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THE JOURNAL OF SPORTS MEDICINE AND PHYSICAL FITNESS
A Journal on Applied Physiology, Biomechanics, Preventive Medicine,
Sports Medicine and Traumatology, Sports Psychology
Indexed/Abstracted in: Chemical Abstracts, CINAHL, Current Contents/Clinical Medicine, EMBASE, PubMed/MEDLINE, Science Citation Index Expanded (SciSearch), Scopus
Impact Factor 1,111
ORIGINAL ARTICLES EXERCISE PHYSIOLOGY AND BIOMECHANICS
The Journal of Sports Medicine and Physical Fitness 2016 January-February;56(1-2):39-48
Influence of music on maximal self-paced running performance and passive post-exercise recovery rate
Sam LEE, Derek S. KIMMERLY ✉
Division of Kinesiology, Faculty of Health Professions School of Health and Human Performance, Dalhousie University, Halifax, Nova Scotia, Canada
BACKGROUND: The purpose of this study was to examine the influence of fast tempo music (FM) on self-paced running performance (heart rate, running speed, ratings of perceived exertion), and slow tempo music (SM) on post-exercise heart rate and blood lactate recovery rates.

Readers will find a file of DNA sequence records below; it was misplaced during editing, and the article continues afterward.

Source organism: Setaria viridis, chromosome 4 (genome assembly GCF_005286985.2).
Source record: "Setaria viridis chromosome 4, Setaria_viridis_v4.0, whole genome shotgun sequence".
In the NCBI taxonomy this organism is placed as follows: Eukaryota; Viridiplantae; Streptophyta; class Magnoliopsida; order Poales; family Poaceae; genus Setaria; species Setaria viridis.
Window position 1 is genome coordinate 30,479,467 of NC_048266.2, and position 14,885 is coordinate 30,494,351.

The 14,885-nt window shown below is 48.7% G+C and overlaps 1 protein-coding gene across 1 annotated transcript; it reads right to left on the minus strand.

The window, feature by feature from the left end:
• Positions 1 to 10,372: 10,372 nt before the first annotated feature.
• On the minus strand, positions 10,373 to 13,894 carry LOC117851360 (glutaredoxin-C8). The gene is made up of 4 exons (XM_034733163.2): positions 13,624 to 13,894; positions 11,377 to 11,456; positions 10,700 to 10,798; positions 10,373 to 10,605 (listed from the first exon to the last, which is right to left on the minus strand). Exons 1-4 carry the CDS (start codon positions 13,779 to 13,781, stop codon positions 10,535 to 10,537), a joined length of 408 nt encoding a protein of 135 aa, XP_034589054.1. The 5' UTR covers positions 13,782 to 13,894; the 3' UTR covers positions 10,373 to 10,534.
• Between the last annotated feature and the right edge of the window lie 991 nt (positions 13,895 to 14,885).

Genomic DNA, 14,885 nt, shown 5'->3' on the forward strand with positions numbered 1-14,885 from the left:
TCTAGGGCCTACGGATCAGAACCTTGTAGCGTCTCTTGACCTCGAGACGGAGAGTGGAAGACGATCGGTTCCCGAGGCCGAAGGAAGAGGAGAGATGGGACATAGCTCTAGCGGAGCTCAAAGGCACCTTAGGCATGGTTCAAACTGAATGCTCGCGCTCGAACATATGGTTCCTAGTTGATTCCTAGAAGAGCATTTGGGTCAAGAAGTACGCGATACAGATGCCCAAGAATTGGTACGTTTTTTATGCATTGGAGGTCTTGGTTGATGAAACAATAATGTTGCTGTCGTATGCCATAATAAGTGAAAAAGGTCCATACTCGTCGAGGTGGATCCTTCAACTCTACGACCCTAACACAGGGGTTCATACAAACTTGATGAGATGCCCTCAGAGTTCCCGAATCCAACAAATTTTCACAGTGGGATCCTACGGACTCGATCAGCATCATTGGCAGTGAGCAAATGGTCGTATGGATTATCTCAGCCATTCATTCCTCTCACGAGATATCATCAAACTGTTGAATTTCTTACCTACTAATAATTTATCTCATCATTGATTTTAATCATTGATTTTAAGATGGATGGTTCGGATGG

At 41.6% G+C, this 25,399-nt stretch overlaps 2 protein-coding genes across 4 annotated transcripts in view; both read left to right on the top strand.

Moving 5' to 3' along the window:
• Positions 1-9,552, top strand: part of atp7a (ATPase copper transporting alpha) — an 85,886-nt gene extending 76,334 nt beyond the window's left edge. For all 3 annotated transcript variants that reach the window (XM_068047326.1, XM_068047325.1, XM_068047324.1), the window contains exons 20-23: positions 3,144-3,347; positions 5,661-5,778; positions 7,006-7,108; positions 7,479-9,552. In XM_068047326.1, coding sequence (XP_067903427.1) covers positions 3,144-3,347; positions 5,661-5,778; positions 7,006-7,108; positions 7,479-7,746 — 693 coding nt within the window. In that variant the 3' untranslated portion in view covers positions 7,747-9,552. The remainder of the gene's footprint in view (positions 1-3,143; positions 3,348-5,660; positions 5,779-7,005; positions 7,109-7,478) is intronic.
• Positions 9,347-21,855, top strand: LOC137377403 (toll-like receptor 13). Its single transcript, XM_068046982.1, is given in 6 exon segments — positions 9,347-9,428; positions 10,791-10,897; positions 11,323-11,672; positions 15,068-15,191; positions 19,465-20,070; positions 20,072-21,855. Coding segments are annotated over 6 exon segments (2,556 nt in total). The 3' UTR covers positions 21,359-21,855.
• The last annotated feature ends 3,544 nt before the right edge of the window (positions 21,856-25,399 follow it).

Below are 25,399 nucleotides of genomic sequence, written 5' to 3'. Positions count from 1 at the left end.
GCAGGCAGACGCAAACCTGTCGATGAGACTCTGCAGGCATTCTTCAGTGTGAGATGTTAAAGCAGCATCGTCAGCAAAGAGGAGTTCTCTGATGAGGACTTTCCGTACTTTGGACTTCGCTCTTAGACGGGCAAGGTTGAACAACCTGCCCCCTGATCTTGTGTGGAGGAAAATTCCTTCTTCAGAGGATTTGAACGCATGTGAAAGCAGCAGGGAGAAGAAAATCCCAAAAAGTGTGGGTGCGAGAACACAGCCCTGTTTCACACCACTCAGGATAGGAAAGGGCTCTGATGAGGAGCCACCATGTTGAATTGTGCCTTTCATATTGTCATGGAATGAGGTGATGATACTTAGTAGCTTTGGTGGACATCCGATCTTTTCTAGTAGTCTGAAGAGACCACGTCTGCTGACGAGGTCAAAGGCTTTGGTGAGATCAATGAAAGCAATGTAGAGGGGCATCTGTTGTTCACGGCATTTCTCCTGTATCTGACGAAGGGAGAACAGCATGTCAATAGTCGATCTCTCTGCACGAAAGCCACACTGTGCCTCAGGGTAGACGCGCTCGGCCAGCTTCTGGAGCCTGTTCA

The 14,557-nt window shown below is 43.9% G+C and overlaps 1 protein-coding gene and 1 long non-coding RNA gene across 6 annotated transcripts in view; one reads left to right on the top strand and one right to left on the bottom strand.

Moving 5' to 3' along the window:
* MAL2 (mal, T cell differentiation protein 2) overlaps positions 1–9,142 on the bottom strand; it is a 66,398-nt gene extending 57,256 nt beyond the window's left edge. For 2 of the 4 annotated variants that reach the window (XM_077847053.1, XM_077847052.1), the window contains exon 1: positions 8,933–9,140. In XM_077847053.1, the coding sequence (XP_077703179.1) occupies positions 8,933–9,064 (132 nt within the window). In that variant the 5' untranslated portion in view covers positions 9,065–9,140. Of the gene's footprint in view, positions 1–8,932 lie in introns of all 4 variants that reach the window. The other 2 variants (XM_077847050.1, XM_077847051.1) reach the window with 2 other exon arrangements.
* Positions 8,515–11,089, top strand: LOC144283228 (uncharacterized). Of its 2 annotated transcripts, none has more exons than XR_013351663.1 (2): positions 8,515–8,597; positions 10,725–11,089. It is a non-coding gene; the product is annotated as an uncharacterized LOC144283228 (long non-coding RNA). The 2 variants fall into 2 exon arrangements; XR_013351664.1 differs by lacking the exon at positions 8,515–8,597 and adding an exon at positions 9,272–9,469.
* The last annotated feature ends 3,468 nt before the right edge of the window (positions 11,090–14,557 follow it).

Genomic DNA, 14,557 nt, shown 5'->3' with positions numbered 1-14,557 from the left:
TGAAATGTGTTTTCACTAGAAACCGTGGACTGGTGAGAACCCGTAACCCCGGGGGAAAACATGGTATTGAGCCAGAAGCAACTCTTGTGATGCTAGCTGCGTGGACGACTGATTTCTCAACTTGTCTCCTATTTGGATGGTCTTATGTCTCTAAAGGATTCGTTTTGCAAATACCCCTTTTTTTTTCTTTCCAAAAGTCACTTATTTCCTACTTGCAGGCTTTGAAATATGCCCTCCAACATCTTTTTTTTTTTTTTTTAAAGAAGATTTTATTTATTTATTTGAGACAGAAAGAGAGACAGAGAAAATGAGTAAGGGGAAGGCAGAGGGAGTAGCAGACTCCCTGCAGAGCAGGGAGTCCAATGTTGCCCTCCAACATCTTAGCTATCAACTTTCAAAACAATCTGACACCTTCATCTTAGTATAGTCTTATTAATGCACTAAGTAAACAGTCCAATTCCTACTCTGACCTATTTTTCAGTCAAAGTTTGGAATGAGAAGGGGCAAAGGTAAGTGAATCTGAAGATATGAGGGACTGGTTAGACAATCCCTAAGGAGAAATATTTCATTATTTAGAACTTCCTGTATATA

METHODS: Twelve participants (5 women) completed three randomly assigned conditions: static noise (control), FM and SM. Each condition consisted of self-paced treadmill running, and supine postexercise recovery periods (20 min each). Average running speed, heart rate (HR) and ratings of perceived exertion (RPE) were measured during the treadmill running period, while HR and blood lactate were measured during the recovery period.
RESULTS: Listening to FM during exercise resulted in a faster self-selected running speed (10.8±1.7 vs. 9.9±1.4 km•hour-1, P<0.001) and higher peak HR (184±12 vs. 177±17 beats•min-1, P<0.01) without a corresponding difference in peak RPE (FM, 16.8±1.8 vs. SM 15.7±1.9, P=0.10). Listening to SM during the post-exercise period resulted in faster HR recovery throughout (main effect P<0.001) and blood lactate at the end of recovery (2.8±0.4 vs. 4.7±0.8 mmol•L-1, P<0.05).
CONCLUSIONS: Listening to FM during exercise can increase self-paced intensity without altering perceived exertion levels while listening to SM after exercise can accelerate the recovery rate back to resting levels.